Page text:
Daniel Kahneman's latest work is more than just a book written by a psychologist and behavioural economist on the ways that people think. It reads like a detective story, but with each chapter offering up a discovery that completely changes the plot we will have had in mind up to that moment. Only here, the plot concerns not a crime but us, the readers of his book: we are the main characters of Kahneman's story. We cannot be innocent readers of his narrative; we are immediately drawn in and discover more about ourselves as we turn each page. Moreover, we cannot escape it: those biases and heuristics, ie, simple procedures that help us to find satisfactory, but often imperfect, answers to difficult questions, stick with us. The book's suspense lies precisely in the fact that we may have to surrender to the post-Enlightenment idea of our own imperfection - we are not perfectly rational individuals in the way that most economic theory, for example, wants us (and describes us) to be.
Let me give some telling examples. According to Kahneman, we are prone to an optimistic bias that is a driving force of capitalism. In general, we believe we will succeed with our endeavours, even where statistics tell the contrary. For example, only 35 per cent of new small businesses in the US survive for five years, and only 40 per cent of new restaurants are still in business after three. Not only are we overconfident about our qualities and prospects, but we also see some of our traits as good qualities when they are anything but. Kahneman describes an experiment that tests people's inclination to help others: a man (played by an actor) cries for help as he gives the impression of choking as he has a seizure. Of a group of 15 participants in the experiment, Kahneman recounts, only four rushed to help. The exercise suggests that individuals feel relieved of responsibility when they know that others have heard the same plea for help. There may be other explanations for their behaviour, too, but the fact remains that more often than not, people do not come forward.
These people who fail to help are, of course, us. We need to accept that we may be eager to open our own business and still fail, and that we may also fail to help others in need even though we contend that we obviously would come to their aid. Accepting this insight is difficult, and most of us do not. In another experiment described here, participants are shown pictures of people and are asked to say whether these people would be likely to help a choking person. Participants are inclined to say that these particular people would have done so, despite being told of statistics that indicate the contrary. What is going on here?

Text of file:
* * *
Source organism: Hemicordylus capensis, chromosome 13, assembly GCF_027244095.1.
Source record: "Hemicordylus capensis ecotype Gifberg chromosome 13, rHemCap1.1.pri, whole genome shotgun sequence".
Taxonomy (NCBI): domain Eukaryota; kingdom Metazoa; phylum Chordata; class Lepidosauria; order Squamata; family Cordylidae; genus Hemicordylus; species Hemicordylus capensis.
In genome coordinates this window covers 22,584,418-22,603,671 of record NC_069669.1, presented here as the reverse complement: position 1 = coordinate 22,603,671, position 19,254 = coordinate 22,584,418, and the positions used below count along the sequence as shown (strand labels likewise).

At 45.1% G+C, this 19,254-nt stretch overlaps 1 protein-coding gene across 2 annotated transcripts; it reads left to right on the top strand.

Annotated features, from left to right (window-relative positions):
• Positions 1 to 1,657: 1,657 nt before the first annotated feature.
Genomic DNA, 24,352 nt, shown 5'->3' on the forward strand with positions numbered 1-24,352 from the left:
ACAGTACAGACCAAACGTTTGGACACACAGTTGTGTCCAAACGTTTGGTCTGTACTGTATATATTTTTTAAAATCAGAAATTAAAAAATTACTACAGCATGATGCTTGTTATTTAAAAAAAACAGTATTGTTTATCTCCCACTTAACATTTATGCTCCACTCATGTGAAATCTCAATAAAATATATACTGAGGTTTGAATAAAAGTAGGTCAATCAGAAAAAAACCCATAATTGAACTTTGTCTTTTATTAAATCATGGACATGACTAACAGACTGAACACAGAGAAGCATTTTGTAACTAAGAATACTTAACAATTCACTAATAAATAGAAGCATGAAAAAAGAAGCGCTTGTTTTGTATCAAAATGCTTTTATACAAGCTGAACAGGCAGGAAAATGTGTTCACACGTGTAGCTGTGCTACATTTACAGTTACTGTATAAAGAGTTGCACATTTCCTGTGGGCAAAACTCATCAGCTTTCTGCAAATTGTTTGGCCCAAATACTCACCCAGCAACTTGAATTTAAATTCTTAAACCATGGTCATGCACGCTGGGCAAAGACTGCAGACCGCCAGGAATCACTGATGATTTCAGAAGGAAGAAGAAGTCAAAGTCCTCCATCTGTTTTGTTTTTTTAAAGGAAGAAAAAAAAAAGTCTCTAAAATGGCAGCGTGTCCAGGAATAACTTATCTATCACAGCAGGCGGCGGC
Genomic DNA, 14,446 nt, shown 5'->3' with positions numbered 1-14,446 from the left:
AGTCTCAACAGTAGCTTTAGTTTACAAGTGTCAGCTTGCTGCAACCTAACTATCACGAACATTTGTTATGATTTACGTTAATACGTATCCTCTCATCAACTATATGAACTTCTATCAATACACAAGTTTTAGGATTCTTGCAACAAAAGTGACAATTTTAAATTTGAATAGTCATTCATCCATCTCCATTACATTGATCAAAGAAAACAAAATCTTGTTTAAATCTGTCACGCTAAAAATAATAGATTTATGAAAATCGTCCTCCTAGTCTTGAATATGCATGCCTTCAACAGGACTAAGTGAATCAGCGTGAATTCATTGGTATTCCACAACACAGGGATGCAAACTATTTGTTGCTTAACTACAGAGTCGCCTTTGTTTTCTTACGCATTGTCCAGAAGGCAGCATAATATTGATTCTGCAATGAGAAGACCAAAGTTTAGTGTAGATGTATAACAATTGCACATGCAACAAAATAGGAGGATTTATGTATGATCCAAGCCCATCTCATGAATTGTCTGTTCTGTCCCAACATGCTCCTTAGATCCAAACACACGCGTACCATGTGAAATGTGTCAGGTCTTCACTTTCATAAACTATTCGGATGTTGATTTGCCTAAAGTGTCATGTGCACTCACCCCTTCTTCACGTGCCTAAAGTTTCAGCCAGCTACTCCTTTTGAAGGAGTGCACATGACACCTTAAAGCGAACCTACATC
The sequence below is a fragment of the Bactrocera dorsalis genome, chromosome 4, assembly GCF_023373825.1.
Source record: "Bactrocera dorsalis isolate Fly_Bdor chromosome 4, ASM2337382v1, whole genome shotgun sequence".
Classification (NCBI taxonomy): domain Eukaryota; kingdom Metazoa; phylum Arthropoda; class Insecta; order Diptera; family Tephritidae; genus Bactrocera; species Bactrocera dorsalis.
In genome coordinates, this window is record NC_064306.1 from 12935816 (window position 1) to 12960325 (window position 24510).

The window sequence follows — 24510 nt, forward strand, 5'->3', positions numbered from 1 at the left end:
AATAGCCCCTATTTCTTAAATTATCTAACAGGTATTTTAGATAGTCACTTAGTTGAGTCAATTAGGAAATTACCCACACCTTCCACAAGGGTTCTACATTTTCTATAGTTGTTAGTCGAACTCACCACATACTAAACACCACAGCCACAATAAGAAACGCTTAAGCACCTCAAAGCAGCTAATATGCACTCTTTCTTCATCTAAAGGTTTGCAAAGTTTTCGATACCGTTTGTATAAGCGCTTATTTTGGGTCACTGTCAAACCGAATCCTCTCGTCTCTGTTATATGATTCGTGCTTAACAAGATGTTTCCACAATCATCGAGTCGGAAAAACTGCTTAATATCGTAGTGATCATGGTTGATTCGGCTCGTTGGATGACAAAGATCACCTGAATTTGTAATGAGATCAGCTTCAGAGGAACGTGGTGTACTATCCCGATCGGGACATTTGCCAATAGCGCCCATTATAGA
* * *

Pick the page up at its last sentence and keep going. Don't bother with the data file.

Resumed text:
Kahneman explains much of our behaviour via two constructs he calls System 1 and System 2. The former represents a bias to believe and confirm, overlook ambiguity and suppress doubt, create coherent stories by associating ideas, operate automatically and quickly, and jump to conclusions. This is "fast" thinking. System 2, on the other hand, is slow. It represents effortful thinking. It monitors System 1 to some extent, but it is lazy and insensitive to the quality of evidence suggested by System 1, and therefore is not always successful in correcting the errors of System 1.
Thinking, Fast and Slow offers an intriguing portrait of how Kahneman and colleagues have helped to redefine not rationality but irrationality. By shedding light on our behaviour and discovering how the human mind works, in many places they expose the purely rational individual as a fictitious benchmark. Taking their discoveries seriously would require the reformation of social institutions and the way we think of human interaction. Yet the irony is that Kahneman removes one fiction by reintroducing another. System 1 and System 2 are tools that help to represent why we behave the way we do. But as with all fictions, and especially "dualistic fictions", while they help us to understand what we do, they hide the insight of who we "really" are. We think, Kahneman seems to suggest, that "we" are System 2. But why do we think this? Why is it that we develop a sense of identity when we exert effort, for example by calculating 17 x 24, but we feel no particular connection (and can even feel alienated) when we hear about the "subversive" System 1 that torpedoes our textbook rationality? Perhaps one day Kahneman will respond to these questions, holding out the prospect of another interesting book.
Thinking, Fast and Slow
By Daniel Kahneman
Allen Lane, 512pp, £25.00
Published 3 November 2011